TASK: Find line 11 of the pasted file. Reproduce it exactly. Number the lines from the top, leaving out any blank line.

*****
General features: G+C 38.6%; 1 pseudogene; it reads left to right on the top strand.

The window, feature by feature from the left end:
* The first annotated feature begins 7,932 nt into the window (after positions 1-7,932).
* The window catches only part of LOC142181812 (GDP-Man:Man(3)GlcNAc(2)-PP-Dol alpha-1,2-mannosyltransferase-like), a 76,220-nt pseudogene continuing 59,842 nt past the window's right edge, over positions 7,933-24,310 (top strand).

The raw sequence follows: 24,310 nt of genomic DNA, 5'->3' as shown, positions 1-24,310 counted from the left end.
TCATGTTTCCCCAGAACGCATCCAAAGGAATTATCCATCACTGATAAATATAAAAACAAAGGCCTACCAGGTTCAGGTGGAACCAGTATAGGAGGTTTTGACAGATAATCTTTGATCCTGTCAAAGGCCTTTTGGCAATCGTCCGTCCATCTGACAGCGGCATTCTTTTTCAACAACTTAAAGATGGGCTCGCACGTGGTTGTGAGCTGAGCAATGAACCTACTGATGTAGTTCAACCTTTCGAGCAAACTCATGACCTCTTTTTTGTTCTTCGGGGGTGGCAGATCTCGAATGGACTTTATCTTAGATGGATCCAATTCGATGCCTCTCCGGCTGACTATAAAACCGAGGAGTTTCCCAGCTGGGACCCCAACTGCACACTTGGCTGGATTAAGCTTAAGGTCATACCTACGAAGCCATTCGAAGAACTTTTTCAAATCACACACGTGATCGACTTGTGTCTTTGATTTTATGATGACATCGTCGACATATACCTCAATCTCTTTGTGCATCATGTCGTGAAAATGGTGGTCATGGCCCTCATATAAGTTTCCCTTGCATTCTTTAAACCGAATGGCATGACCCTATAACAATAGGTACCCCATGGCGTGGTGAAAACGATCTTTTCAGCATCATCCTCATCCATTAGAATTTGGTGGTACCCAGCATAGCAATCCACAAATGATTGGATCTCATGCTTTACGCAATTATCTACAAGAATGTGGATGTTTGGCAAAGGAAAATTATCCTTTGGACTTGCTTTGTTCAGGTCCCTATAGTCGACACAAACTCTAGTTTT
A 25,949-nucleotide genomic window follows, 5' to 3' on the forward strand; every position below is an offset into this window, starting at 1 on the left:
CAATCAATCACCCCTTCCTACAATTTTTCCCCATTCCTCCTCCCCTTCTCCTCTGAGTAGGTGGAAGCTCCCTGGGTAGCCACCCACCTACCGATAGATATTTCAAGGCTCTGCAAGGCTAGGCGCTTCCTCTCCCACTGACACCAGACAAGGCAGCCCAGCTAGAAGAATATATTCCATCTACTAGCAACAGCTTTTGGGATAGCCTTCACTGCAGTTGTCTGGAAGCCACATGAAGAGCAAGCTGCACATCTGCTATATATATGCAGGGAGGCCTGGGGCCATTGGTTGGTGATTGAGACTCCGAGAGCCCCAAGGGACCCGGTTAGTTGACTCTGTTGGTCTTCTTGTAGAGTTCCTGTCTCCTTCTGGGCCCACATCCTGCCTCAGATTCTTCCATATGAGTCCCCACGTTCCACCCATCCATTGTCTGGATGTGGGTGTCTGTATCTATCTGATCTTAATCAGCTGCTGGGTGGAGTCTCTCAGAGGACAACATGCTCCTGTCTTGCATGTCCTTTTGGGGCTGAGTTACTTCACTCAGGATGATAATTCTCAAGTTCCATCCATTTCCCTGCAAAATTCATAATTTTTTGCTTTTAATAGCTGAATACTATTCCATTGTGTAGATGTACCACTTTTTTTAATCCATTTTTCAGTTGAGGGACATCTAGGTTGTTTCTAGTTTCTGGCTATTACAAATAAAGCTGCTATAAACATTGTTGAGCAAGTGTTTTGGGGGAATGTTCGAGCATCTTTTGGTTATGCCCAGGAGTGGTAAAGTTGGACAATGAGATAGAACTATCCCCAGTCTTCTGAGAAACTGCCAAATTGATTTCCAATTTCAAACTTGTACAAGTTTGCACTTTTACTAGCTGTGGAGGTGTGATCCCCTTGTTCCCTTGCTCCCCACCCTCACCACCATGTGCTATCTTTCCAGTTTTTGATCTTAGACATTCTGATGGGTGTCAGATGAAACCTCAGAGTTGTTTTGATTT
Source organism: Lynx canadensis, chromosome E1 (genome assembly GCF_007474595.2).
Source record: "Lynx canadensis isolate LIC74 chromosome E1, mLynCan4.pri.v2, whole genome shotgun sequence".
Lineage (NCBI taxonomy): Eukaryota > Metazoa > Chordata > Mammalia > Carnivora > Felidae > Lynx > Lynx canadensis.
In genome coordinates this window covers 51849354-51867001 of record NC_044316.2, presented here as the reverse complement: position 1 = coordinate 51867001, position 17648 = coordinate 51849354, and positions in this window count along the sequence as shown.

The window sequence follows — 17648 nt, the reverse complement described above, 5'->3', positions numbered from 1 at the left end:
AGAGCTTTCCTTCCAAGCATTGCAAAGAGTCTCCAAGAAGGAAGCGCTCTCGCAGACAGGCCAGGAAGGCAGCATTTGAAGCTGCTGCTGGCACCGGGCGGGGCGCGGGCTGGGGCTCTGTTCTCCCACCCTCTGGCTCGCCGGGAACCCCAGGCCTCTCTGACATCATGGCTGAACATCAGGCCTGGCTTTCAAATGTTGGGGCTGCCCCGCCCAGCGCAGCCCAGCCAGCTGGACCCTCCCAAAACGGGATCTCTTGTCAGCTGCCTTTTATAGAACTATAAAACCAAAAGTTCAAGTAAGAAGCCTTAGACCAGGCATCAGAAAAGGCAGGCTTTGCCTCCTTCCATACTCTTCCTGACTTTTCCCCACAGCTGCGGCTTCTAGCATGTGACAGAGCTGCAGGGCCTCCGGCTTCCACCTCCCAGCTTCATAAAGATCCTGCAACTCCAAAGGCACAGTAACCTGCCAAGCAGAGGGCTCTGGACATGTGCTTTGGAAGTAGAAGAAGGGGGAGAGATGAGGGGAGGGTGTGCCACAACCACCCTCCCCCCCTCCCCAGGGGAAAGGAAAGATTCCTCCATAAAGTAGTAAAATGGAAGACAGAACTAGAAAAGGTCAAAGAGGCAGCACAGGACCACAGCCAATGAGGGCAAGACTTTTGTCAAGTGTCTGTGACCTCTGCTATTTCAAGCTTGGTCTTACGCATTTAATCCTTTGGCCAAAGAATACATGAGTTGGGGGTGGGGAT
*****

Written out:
Lineage (NCBI taxonomy): Eukaryota > Metazoa > Chordata > Mammalia > Carnivora > Felidae > Lynx > Lynx canadensis.